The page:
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Hockey Journey of Jenna Dingeldein Continues with Toronto Furies

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Considering that the Greater Toronto Area presents a significant source of talent for collegiate recruiters, graduation for several tends to signify a return home and the opportunity to tap into their hockey roots, whether as coaches, officials or players. For many of them, the chance to extend their careers in the CWHL, especially with the opportunity to extend their careers with a pair of GTA-based teams represents a dream come true.


Selected in the fifth round by the Furies, the chance to play in front of friends and families is a strong point of pride for Jenna Dingeldein, ecstatic to see her career come full circle while her love of the game only grows stronger. With her CWHL debut taking place on home ice against the Boston Blades at Mastercard Centre, it was also the culmination of a lifelong dream,

“The thing I enjoyed most about my CWHL debut with the Furies was just the overall experience. Being able to continue playing hockey at such an elite level is amazing. There are so many good players in this league and being able to be a part of it is something that I have wanted since I was little.” 

Part of a Furies rookie class that includes Michela Cava, Erin Ambrose and Renata Fast, who won a Frozen Four title at Clarkson, along with Victoria MacKenzie (who played for Karen Nystrom at the CIS level) and Buckeyes alum Danielle Gagne, Dingeldein is excited at the chance to call so many accomplished players as teammates for the first time. On a roster that also includes CWHL co-founder Sami Jo Small, there are two other teammates with Hockey Canada roots that stand out for Dingeldein,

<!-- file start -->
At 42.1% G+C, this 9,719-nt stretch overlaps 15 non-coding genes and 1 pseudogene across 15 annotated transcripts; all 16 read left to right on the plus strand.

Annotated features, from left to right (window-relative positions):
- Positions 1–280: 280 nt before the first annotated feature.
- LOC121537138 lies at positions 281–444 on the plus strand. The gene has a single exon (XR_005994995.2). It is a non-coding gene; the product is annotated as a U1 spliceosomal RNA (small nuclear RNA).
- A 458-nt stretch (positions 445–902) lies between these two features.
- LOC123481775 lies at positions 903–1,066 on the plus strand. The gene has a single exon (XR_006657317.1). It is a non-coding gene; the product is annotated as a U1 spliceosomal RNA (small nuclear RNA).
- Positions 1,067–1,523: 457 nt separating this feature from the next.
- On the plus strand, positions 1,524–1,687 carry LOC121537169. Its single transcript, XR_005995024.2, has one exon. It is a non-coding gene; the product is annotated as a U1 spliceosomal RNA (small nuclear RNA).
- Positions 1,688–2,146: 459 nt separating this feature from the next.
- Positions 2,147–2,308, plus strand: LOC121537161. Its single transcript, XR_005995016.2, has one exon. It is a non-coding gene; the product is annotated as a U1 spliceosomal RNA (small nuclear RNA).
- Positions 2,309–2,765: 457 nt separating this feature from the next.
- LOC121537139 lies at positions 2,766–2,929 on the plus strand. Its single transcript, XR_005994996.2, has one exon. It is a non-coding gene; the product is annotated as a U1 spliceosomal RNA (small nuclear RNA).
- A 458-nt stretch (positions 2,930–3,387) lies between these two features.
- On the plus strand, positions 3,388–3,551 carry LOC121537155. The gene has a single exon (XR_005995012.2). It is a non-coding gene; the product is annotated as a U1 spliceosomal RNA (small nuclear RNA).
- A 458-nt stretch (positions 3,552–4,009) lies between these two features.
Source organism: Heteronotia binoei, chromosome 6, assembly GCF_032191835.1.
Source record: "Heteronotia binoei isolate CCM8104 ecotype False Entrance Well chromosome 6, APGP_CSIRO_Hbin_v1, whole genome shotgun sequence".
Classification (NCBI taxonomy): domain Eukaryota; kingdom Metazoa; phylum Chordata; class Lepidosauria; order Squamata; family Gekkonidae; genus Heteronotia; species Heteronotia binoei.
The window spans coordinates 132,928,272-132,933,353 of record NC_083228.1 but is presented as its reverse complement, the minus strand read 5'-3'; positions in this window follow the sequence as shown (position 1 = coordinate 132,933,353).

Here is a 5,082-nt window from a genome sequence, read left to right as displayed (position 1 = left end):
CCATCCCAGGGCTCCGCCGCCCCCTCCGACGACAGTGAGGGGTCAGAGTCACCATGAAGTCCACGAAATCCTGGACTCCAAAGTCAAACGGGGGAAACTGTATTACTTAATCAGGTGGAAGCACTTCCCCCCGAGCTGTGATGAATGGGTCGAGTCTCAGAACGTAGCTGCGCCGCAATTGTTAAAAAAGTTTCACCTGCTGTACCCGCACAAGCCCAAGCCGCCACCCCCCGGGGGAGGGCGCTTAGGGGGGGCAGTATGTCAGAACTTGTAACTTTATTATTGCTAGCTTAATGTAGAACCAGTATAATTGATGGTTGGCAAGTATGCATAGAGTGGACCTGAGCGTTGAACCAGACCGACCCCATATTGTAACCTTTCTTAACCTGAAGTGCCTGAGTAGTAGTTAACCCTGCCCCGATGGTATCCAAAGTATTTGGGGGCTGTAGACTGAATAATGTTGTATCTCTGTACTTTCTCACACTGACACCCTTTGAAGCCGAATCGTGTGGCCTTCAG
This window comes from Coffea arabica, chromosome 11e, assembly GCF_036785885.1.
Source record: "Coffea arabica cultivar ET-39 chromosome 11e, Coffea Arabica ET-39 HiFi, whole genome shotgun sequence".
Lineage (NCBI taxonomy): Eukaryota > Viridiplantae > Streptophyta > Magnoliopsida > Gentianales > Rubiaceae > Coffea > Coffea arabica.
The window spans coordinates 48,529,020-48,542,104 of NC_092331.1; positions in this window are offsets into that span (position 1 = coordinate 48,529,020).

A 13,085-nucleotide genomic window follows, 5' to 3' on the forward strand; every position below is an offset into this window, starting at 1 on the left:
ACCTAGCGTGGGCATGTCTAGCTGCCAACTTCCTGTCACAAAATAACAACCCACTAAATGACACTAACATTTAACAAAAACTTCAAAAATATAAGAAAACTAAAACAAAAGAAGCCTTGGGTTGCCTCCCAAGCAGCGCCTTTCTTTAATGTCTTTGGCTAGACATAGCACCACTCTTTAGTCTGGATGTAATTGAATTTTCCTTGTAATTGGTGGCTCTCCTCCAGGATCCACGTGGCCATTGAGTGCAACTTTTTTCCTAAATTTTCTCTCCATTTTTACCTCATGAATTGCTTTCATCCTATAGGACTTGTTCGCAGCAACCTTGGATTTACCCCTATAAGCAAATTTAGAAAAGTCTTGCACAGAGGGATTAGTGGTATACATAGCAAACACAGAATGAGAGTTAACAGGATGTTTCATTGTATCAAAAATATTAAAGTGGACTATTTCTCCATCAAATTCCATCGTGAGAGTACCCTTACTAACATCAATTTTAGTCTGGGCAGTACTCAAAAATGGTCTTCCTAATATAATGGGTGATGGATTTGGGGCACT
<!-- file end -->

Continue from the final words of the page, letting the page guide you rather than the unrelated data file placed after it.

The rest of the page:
“As for my new teammates, I am very excited to be able to play with every single one of them. There is so much talent in this group of girls which is going to make for an exciting season. Anyone would feel excited to be able to play with Team Canada girls and with the talent level of Natalie Spooner and Jenelle Kohanchuk one can learn so much from them. So being able to see those two in practices and games and learn from what they do and how they play is a great learning experience.” 

Turning 24 years young merely 12 days before the Furies season opener, Dingeldein has seen action in the first four games of the season. One of five players measuring in at 5’10" (the tallest height on the team), she is eager to duplicate the hometown success that she experienced in her youth. 

Dingeldein first came to prominence as a competitor for Toronto’s Martingrove High School, recognized twice by the Toronto Star as its athlete of the week (February 6, 2007 and February 10, 2010). A two-sport star with the Martingrove Bears, also starring on the softball team, her star would shine in the twelfth grade with a nine-point output (highlighted by six goals) in an 11-1 triumph over Etobicoke. As a side note, Furies captain Natalie Spooner and former Furies competitor Jennifer Wakefield were both featured in the Star as elite high school players.